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Assam IRS Officer Arranges Free Health Camp For 500+ Flood Victims; Donates Medicines & Sanitary Napkins

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Assam is still reeling from the devastating floods that ravaged district after district, displacing and endangering many lives. Perhaps the biggest challenge awaiting the survivors now is post-flood rehabilitation. Breakout of infectious diseases can turn into the scale of an epidemic anytime. Government and non-profit organisations are working, hand in hand, to provide urgent medical care as well as relief support. Meanwhile, Guwahati-based IRS officer Padmapani Bora recently organised a mass-scale health camp in Hajo, a remote village of Kamrup – one of the worst affected districts. 

The Camp Was Attended By 567 People

The camp was attended by around 567 people, comprising adults, children and senior citizens, most of whom have borne the brunt of the ravaging floods and sustained injuries or contracted serious ailments. Six experienced doctors who supervised the camp conducted meticulous check-ups and preliminary treatments. There was also a substantial stock of basic and emergency medicines which were distributed for free among the patients according to their prescriptions.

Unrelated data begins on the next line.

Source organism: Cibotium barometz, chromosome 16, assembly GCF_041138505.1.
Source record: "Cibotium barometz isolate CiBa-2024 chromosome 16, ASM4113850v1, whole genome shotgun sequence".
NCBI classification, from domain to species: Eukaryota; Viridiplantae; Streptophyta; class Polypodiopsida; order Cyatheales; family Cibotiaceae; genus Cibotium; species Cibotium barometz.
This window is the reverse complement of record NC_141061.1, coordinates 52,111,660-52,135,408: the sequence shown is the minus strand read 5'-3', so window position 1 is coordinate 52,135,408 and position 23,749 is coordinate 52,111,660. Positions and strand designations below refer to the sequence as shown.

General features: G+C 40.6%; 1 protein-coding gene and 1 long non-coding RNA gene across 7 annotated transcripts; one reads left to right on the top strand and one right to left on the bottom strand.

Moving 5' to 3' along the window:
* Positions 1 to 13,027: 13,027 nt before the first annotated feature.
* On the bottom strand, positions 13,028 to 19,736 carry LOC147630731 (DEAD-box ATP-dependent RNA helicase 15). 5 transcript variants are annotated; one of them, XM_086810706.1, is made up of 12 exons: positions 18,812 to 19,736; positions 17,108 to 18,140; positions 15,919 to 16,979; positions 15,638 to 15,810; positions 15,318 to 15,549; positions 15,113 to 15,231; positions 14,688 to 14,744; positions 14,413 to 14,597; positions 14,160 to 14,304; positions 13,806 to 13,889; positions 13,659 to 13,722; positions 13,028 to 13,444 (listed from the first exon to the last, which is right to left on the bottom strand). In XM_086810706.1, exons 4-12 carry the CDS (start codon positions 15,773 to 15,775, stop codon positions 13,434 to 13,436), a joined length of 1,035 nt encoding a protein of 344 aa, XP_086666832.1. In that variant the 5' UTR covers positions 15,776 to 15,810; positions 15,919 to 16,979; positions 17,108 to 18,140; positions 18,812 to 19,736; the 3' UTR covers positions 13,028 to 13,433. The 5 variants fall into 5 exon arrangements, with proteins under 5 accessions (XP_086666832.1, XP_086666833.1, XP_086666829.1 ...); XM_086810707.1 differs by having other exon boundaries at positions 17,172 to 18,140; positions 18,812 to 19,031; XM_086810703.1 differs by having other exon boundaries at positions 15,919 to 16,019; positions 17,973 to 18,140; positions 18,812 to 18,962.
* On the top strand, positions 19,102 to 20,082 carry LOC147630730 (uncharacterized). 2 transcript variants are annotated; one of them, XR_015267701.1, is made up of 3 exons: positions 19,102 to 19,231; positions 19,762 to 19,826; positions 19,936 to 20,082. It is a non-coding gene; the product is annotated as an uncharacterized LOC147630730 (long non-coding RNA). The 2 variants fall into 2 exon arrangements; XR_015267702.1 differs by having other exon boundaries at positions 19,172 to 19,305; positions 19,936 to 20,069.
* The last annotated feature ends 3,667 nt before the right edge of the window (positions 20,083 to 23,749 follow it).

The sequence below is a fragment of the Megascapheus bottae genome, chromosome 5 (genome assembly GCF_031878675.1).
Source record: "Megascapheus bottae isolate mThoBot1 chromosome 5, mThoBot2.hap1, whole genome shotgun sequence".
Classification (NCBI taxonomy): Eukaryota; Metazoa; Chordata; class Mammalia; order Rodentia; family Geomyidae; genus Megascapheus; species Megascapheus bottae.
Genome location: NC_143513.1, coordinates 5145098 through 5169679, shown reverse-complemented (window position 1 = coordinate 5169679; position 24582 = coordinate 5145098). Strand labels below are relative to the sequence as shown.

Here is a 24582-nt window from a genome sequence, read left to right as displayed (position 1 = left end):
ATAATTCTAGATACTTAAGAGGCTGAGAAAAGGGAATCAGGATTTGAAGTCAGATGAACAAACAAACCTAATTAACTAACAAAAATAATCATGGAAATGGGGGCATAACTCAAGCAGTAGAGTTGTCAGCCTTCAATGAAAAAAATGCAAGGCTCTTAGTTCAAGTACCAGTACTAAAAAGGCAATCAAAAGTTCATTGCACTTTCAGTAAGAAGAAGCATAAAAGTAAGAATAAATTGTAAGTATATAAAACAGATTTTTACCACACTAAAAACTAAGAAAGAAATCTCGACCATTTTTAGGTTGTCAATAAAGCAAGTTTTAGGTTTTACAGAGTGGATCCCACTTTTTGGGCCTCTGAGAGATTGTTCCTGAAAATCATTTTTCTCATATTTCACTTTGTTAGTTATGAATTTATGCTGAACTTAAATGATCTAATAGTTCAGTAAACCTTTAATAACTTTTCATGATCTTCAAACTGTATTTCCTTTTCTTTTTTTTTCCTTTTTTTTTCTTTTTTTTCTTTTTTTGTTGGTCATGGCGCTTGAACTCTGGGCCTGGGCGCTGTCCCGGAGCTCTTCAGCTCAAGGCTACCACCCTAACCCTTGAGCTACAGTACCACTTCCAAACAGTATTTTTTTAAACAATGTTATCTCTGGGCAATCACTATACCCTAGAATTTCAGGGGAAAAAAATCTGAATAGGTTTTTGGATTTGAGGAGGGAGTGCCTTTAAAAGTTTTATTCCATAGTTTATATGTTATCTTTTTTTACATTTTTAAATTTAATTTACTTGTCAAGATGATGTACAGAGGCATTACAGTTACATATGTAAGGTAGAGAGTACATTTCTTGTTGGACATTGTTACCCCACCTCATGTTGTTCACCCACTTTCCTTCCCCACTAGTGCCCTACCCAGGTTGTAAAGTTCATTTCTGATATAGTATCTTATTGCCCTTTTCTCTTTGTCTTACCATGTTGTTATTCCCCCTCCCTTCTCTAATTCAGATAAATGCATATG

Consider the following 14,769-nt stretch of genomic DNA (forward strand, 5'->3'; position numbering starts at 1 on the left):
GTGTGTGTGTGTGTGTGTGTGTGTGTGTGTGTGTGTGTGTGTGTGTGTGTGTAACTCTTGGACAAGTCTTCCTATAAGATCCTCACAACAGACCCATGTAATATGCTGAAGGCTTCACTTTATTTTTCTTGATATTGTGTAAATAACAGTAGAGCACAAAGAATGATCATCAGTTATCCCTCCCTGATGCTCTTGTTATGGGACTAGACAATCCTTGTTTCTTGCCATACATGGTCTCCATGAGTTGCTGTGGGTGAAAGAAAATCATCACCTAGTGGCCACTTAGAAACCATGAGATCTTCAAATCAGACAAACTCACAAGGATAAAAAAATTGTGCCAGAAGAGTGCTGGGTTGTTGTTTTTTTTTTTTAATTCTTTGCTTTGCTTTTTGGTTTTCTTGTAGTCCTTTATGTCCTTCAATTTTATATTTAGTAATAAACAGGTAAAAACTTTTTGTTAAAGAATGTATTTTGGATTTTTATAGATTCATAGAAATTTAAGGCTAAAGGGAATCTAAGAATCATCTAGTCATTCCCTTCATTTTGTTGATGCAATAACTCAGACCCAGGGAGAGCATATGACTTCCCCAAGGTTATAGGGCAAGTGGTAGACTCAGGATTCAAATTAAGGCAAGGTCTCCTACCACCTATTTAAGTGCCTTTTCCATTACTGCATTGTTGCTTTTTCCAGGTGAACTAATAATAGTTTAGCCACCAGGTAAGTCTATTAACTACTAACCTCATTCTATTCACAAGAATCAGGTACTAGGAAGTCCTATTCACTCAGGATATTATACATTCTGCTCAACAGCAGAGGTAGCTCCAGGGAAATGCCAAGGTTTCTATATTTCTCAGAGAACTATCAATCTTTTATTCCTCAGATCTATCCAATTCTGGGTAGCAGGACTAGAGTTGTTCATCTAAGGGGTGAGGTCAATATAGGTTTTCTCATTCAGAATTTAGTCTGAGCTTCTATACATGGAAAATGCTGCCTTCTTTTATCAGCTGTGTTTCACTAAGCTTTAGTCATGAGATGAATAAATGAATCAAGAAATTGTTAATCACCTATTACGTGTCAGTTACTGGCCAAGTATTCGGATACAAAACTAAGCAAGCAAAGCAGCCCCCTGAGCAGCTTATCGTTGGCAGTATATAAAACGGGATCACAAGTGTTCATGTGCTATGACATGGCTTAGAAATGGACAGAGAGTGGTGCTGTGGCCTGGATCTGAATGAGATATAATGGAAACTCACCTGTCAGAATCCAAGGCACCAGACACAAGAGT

The camp also distributed menstrual hygiene products like sanitary napkins among adolescent girls and adult women. Basic toilet essentials like soaps and sanitisers were also distributed. “Our next plan is to organise health camps in remote village schools where the average nutrition level of the students is woefully low. In the next three months, we wish to focus on improving the health and nutrition of these underprivileged children,” Bora shares with Efforts For Good. Incidentally, Bora donated a considerable portion of his monthly salary to arrange the health camp.